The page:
Friday, December 28, 2012
For 20 years, Steamboat resident Rob Douglas was a Washington, D.C. private detective specializing in homicide, political corruption and terrorism. Since 1998, Douglas has been a commentator on local, state and national politics in Washington, D.C., Maryland and Colorado. To reach Rob Douglas, email rdouglas@SteamboatToday.com.
Find more columns by Douglas here.
Steamboat Springs Across the globe, Americans awaken each day and set out to tackle the responsibilities and challenges of their jobs in order to provide financial and physical security for their families and their country. From the miners who work underground to provide coal for electricity, to the ranchers and farmers who toil from sunup to sundown to provide food for our plates, to the men and women of our armed forces who risk their lives overseas to provide security for us at home, we are a nation that thrives when each of us performs our job to the best of our ability.
Given that Americans traditionally value those who work hard, it's difficult to fathom why we tolerate the ongoing refusal by our elected representatives in Washington, D.C. to exert the effort needed to successfully tackle the challenges and responsibilities of their jobs — even when the constant evasion of those responsibilities is demonstrably harming a national economy that is just beginning to show small indications of improvement.
On Wednesday we learned that because of the repeated failures by President Barack Obama and Congress to conduct the nation's financial affairs in a timely manner that is in keeping with their constitutional and legal obligations, our country will "hit the debt ceiling" on the same day we've been warned for months that we'll potentially "go off the fiscal cliff" — Jan. 1.
Happy New Year!
Only in America can our elected officials manage to simultaneously mangle the economy and the lexicon on a day normally set aside for the optimism that comes with cracking the binding on a new calendar.
Given the stench of incompetence emanating from both ends of a 16-block stretch of Pennsylvania Avenue in Washington, it's no wonder that the Conference Board reported this week that its consumer-confidence index for December dropped to the lowest level since November 2011. Not surprisingly, the steep month-over-month slide from this November – 80.9 to 66.5 – is reminiscent of what happened the last time Congress was up against the debt ceiling in August 2011.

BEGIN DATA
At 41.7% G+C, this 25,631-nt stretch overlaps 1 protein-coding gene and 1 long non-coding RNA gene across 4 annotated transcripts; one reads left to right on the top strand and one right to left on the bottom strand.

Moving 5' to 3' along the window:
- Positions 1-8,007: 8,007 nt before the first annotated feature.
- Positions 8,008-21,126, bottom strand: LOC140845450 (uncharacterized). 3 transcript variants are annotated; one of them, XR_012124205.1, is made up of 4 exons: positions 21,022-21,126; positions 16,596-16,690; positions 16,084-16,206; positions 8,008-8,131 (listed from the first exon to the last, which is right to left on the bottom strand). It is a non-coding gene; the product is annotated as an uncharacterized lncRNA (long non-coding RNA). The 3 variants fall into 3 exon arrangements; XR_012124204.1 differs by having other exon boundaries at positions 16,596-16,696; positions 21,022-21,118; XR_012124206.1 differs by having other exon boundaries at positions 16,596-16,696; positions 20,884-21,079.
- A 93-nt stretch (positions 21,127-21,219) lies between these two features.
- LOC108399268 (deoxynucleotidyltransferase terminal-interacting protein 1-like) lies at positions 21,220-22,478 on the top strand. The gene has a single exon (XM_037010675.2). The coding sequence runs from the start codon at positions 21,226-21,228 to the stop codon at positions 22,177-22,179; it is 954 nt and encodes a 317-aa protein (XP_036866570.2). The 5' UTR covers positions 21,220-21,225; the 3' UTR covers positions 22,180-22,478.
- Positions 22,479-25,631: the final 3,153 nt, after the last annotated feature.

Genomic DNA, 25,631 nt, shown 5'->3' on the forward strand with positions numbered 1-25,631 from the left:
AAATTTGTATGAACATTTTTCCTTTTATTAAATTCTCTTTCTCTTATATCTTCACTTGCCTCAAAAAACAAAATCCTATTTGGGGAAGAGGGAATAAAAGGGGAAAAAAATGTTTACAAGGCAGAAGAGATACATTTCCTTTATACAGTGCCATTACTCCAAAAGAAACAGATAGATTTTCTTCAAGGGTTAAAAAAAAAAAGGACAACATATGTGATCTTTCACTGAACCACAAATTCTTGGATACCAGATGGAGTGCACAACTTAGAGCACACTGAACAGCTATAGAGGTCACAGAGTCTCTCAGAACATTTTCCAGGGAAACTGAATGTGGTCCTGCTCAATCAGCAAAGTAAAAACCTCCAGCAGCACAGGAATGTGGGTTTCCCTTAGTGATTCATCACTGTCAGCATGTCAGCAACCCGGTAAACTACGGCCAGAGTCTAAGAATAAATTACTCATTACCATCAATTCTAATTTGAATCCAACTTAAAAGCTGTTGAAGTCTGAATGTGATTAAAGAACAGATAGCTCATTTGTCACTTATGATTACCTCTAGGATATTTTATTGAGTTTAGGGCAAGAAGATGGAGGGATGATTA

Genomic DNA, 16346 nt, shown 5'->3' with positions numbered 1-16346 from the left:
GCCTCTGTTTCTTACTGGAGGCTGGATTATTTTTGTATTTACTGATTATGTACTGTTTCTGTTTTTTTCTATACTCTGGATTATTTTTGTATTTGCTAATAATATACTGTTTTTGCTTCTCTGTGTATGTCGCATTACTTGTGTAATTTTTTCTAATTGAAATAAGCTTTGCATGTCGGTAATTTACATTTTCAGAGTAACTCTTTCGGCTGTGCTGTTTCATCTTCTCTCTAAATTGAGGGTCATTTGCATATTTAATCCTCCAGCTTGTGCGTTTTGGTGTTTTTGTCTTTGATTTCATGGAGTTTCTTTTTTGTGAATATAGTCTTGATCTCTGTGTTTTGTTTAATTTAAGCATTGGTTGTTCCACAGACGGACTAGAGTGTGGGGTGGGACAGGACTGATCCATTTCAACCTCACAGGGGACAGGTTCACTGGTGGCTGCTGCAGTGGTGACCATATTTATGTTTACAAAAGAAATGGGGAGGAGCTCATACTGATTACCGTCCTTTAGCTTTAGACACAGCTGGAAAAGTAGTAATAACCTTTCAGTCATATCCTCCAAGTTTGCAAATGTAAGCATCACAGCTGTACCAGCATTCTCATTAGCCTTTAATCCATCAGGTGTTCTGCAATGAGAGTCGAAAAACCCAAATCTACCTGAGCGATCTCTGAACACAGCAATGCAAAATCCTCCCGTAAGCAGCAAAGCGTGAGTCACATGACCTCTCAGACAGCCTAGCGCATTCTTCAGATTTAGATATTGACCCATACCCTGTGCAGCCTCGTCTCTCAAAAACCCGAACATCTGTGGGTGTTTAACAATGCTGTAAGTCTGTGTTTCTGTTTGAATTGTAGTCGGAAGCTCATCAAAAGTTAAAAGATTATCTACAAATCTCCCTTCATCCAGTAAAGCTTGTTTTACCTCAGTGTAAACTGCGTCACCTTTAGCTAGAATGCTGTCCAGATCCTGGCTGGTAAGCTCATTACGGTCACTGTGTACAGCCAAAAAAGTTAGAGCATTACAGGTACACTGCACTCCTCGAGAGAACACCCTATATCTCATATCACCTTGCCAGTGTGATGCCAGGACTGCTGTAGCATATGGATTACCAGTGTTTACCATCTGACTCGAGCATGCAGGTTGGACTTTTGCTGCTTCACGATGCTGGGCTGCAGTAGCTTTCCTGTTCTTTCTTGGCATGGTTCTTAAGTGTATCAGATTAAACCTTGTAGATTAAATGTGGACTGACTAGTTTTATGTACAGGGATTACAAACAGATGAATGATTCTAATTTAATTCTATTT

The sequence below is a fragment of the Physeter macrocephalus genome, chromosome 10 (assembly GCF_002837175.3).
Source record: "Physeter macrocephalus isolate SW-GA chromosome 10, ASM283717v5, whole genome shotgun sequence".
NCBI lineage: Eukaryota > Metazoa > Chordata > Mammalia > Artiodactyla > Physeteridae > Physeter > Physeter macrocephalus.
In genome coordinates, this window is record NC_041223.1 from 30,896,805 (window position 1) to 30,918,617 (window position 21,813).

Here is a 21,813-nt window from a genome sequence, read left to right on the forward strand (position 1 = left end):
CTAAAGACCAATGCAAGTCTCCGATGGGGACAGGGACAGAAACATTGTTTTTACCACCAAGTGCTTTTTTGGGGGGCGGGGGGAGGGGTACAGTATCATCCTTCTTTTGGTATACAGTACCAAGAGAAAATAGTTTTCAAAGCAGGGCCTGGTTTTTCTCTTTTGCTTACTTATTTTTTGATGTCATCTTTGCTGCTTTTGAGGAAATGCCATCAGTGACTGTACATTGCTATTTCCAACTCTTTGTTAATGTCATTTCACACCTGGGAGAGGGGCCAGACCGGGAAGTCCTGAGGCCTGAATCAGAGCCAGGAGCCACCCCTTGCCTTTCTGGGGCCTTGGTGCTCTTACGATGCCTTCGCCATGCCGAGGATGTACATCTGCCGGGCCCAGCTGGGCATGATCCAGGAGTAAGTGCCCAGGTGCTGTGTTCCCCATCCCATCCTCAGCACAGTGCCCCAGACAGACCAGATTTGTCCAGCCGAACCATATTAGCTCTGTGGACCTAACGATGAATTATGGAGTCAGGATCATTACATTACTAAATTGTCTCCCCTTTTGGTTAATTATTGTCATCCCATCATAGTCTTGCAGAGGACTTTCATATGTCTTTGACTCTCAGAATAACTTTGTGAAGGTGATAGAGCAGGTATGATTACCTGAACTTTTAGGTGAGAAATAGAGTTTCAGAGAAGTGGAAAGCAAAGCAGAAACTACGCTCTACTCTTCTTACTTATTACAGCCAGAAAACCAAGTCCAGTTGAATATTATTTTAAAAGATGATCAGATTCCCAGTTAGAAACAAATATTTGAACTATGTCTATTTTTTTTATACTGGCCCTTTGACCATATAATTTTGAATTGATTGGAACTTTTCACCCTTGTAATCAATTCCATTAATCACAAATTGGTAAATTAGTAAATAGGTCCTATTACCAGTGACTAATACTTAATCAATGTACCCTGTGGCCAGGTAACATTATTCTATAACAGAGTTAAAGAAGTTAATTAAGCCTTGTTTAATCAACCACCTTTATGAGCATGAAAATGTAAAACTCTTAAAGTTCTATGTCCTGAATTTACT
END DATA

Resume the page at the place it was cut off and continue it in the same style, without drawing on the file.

Arguably, a seemingly endless series of Washington-induced fiscal crises is what happens when just three individuals — the president, the Senate majority leader and the Speaker of the House — continually thwart the regular order process that served Congress and the executive branch well for several hundred years before being jettisoned in recent decades by leaders of both political parties.
In July, former U.S. Rep. Lee Hamilton, currently the director of the Center on Congress at Indiana University, wrote about this problem in a piece titled "Why Congress's future should lie in the past." Hamilton reminds us that under regular order, a bill is brought "before a committee, whose members listen to what witnesses have to say and then argue over amendments to the bill both in committee and on the floor. Then a final version gets debated before being sent over to the other body, where the entire process gets repeated. Finally, the two versions get reconciled in a conference committee before the measure goes on to the president."
Most Americans, having studied how a bill becomes federal law as school children, believe this is how Congress operates. Not so. Currently, most bills, including those concerning the fiscal cliff and the debt ceiling, never see the light of day — much less the House or Senate floor — until they've been cooked by the congressional leadership and White House aides behind closed doors. The bill is then presented to the 535 members of the House and Senate as a fait accomplis for an immediate vote with no opportunity for meaningful deliberation or amendments.
In short, the current process destroys the very essence of a representative democracy by denying a majority of our representatives the opportunity to achieve lasting, bipartisan consensus by debating matters of national importance in an open and transparent manner on the floor of the House and Senate.
It is time that Americans demand that the nation's business be conducted publicly by all members of the House and Senate — not by a few so-called leaders behind locked doors.
It is time to demand a return to regular order.